You are going to have to accept that you have a chronic disease and learn to take proper care of yourself. At 19 your parents do not have to get you a pump. If you are not working, find a job and start saving money for one. You can also sit down with your parents and ask if you save half the money if they will match what you have. Be prepared if they say no.

Your parents are not responsible for taking care of your disease, you are. This means you have to sit down and make some 2 choices.

Choice #1 Life-Taking proper care of yourself with your pens and diet, educating yourself, making a better or happier life for yourself.

Choice #2-Death-Not taking care of yourself will cause you to lose kidney and liver function which also leads to damage to other organs. The loss of limbs and vision and a slow painful death with a lot of your time confined to a hospital bed.

No one can make those choices for you but you. Good luck to you and I hope you choose to accept diabetes and live a very fruitful life.

ashley50
ashley50 2014-01-25 13:08:32 -0600 Report

You are just going to have accept the fact that you have type 1 diabetes. It is a lot harder when you do not have a family that supports you very well. There are a lot of people out there that can not get on pumps due to the cost. But that doesn't mean you can control it on your own with pens. You can get your a1c down with using syringes and pens just as well as a pump. Living with diabetes is not easy for a 19 year old. I would know i am 19 dealing with this. You have to try harder and harder. You can do it. Anyone can do it. Its just a matter of believing and actually doing it! You will have to test your self all the time! Everyday. Its just a part of life! Own diabetes!

Type1Lou
Type1Lou 2014-01-25 11:13:03 -0600 Report

True, none of us "chooses" to have diabetes…but each one of us "chooses" how we deal with it. You are only 19 years old and could have a long, relatively healthy life ahead of you IF you make the right choices…it's up to you. You are the master of your fate. Wishing you the strength to make the right choices!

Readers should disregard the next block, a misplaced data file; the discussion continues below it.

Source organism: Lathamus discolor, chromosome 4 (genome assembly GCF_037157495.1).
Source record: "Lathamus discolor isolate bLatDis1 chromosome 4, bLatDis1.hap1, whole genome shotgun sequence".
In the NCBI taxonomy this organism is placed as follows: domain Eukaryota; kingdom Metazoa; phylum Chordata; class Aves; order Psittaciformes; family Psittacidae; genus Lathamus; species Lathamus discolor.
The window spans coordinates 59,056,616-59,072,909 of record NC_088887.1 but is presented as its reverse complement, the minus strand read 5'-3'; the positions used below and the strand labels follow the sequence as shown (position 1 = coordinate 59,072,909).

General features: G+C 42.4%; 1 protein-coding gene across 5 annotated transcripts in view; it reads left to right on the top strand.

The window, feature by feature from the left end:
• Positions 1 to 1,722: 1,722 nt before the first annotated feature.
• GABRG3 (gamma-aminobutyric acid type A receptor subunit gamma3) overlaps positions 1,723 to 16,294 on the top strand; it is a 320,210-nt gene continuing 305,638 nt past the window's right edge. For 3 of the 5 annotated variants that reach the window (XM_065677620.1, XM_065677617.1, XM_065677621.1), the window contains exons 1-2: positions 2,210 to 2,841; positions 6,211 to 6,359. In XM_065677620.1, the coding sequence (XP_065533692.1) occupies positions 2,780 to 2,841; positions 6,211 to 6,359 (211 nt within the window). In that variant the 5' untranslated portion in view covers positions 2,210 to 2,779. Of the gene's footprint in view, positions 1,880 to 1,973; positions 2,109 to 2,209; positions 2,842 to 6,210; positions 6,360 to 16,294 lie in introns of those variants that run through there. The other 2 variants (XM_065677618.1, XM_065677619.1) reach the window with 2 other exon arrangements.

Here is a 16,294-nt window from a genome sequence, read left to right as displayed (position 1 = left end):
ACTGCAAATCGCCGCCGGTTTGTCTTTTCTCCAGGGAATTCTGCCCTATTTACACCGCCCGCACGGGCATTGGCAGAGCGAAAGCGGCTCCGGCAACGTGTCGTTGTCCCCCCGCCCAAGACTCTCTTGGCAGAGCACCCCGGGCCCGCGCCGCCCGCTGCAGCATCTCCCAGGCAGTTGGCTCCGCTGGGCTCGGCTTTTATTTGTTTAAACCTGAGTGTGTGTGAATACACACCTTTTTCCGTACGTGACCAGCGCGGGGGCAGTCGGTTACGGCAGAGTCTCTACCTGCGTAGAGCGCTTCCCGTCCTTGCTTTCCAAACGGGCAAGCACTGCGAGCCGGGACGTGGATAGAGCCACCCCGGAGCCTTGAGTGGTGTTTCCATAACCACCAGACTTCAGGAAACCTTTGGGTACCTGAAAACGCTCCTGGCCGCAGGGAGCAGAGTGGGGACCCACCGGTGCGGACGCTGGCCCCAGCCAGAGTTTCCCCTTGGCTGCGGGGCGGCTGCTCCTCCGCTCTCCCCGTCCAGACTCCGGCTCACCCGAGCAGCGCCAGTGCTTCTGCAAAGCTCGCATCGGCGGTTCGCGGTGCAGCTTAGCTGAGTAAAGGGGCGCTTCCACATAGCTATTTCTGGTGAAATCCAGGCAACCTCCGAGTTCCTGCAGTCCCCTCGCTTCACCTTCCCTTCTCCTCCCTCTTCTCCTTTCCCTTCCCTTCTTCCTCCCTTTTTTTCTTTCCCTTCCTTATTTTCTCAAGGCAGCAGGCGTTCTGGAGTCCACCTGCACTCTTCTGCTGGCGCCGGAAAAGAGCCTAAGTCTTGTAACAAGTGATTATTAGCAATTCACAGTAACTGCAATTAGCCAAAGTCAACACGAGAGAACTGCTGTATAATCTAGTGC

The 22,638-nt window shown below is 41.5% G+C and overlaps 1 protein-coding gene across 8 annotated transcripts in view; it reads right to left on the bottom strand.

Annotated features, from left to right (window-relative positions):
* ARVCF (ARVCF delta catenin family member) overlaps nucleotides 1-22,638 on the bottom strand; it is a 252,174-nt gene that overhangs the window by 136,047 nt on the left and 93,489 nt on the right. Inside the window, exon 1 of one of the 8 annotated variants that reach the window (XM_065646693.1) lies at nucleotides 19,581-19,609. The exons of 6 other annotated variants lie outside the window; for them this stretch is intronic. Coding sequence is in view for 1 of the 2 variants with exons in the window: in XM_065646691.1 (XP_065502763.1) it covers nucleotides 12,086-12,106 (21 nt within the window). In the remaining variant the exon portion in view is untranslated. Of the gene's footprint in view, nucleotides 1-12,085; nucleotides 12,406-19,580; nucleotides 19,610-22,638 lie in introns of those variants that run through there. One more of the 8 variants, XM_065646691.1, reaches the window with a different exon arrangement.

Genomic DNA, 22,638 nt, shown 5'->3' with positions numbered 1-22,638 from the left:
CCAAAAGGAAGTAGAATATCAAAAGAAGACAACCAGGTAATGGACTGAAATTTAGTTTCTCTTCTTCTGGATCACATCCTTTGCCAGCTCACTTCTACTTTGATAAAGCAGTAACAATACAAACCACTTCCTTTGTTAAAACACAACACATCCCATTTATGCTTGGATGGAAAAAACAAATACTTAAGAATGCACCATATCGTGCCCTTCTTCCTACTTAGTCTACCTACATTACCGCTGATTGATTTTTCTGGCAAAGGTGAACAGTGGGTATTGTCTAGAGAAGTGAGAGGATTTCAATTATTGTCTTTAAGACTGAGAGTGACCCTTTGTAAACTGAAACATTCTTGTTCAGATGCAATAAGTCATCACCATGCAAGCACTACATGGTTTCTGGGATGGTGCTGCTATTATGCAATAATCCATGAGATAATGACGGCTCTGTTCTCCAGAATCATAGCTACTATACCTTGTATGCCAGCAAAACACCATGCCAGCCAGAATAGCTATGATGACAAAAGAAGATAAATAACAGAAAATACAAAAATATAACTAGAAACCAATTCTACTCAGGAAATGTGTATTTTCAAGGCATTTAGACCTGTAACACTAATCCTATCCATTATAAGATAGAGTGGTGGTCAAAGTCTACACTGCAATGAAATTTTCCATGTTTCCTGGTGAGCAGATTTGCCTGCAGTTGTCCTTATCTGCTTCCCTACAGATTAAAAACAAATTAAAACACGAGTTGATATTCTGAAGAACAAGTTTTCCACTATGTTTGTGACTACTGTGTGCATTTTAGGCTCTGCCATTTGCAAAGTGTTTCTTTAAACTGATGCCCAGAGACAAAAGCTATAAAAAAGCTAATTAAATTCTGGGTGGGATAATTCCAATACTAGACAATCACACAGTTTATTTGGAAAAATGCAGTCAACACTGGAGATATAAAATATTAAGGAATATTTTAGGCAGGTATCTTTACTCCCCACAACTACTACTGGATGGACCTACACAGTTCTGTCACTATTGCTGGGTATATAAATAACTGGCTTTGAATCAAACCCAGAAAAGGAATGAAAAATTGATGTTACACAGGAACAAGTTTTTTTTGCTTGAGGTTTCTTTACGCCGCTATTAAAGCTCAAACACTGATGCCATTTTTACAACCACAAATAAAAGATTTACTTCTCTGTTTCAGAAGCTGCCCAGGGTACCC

kimfing
kimfing 2014-01-25 09:40:05 -0600 Report

Im gonna b blunt and to the point, u either choose to take care of yourself or the alternative is a slow and painful death. The reality is you have diabetes. Im sorry im being unsympathetic, but that's the reality. You can do it, you have done it. Yes, its tedious and frustrating at times. No its not easy. I've chosen to take control my disease and not let it control me. My husband has been t1 33+ yrs and at one point he turned to drugs and alcohol, then realized life was worth living and living to the fullest.

Good luck

Just Joyce
Just Joyce 2014-01-27 10:21:50 -0600 Report

Kim very good post. Sometimes being blunt opens peoples eyes. Wallowing in self pity is harmful. Diabetes isn't a game people play when they feel like it.

I am glad your husband realized life is worth living and living it to the fullest. Kudos to him.

kimfing
kimfing 2014-01-27 10:44:08 -0600 Report

Thanks. I liked yours too. I agree. I am too that my husband did too. He heard his family say early in disease he wouldn't make it to 18. Not something a young boy should overhear

Just Joyce
Just Joyce 2014-01-27 20:14:52 -0600 Report

Sometimes parents can be insensitive. A young person hearing thinks their parents don't care and can lead to a lot of problems for the child and themselves. On the flip side they also say things because they are afraid for their child.

Some kids hear this and strive to prove them wrong and do everything they can to rise above what they have heard. Others take the wrong path in life because they believe they will become what their parents negative view has mapped out for them.